Publishers’ policies on theses and prior publication

Many publishers do not state an explicit policy and you will need to make contact directly to discuss your situation. Below are some links to major publishers and information.  Information correct as of Jan 2018; you are strongly advised to contact publishers yourself to ensure your embargo is acceptable to them if you are planning on turning your thesis into a monograph.

Cambridge University Press

A monograph based on a thesis would only be considered for publication after extensive revision. Therefore, an embargo on the original thesis is not generally an essential requirement.

Edinburgh University Press

A thesis must be substantially revised before publication as a monograph. Therefore, an embargo on the original thesis is not generally an essential requirement.

Liverpool University Press

A monograph based on a thesis would only be considered for publication after extensive revision. Therefore, an embargo on the original thesis is not generally an essential requirement.

Manchester University Press

Theses must be substantially rewritten before being published as a monograph, and embargoes are required to be ‘as long as possible’. It is advisable to contact the publisher directly, to determine what embargo period would be acceptable in an individual case.

Oxford University Press

No specific guidelines are given with reference to PhD theses. However, the history section ‘will not usually consider for publication any book held in its entirety or in significant part in an institutional or commercial electronic depository.’ Contact individual journals or editors to check their policy.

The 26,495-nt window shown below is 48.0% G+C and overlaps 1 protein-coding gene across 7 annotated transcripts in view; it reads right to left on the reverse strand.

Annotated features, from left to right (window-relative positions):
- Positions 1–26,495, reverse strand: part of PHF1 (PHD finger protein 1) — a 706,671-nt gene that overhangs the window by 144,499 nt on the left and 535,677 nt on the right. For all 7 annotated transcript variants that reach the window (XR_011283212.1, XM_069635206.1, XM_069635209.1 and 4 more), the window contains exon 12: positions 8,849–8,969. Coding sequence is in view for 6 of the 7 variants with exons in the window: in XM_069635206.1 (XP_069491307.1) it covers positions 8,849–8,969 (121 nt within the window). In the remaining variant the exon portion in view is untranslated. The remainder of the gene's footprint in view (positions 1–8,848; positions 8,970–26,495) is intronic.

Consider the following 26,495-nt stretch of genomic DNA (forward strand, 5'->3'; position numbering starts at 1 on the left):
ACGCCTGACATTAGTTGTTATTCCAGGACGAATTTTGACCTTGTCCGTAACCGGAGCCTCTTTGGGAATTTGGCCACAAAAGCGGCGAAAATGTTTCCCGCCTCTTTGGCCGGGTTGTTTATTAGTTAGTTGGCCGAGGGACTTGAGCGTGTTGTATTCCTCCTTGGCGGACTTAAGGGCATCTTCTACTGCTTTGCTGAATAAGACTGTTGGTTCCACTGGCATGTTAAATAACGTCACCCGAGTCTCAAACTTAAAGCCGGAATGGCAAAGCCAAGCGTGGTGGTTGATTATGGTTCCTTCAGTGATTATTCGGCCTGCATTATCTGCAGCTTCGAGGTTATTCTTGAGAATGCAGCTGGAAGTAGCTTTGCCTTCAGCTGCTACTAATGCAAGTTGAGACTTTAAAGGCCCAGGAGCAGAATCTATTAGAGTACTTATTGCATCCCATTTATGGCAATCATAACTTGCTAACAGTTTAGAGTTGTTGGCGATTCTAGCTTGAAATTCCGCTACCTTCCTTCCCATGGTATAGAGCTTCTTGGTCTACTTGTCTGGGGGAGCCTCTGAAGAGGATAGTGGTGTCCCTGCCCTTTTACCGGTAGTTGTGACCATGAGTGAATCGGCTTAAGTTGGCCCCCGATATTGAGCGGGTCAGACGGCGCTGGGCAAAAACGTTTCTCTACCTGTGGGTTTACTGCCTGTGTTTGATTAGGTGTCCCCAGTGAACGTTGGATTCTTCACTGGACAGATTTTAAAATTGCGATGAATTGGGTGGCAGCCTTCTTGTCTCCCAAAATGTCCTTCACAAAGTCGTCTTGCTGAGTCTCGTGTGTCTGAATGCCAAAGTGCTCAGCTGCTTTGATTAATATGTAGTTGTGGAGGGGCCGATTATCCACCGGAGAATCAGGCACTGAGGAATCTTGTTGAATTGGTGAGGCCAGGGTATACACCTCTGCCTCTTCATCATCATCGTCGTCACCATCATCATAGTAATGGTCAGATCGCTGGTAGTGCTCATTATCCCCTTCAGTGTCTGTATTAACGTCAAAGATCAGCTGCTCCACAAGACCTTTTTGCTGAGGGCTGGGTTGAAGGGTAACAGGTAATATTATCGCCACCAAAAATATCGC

Palgrave Macmillan

Accepts proposals based on theses made available in online repositories, but these must be significantly revised. There is a general expectation that theses should have an embargo lasting 2 years after publication of the monograph. This may vary, depending on how different the monograph is from the original thesis.


No specific policy is available. Please contact the publisher directly for guidance.


Theses posted in institutional archives are acceptable for submission, as long as they are not ‘the same or substantially the same as any previously published work’.

Taylor & Francis

Policy varies from journal to journal - check website or contact publisher for guidance.

University of Wales Press

Monographs must be substantially different from the theses on which they are based. While the publisher respects AHRC’s embargo policies, an embargo period of 2 years is preferred. When submitting a proposal, it must be made clear if the thesis is in a repository and when it will be publicly available.

Wiley (including Blackwell)

Accepts proposals based on theses made available in university archives.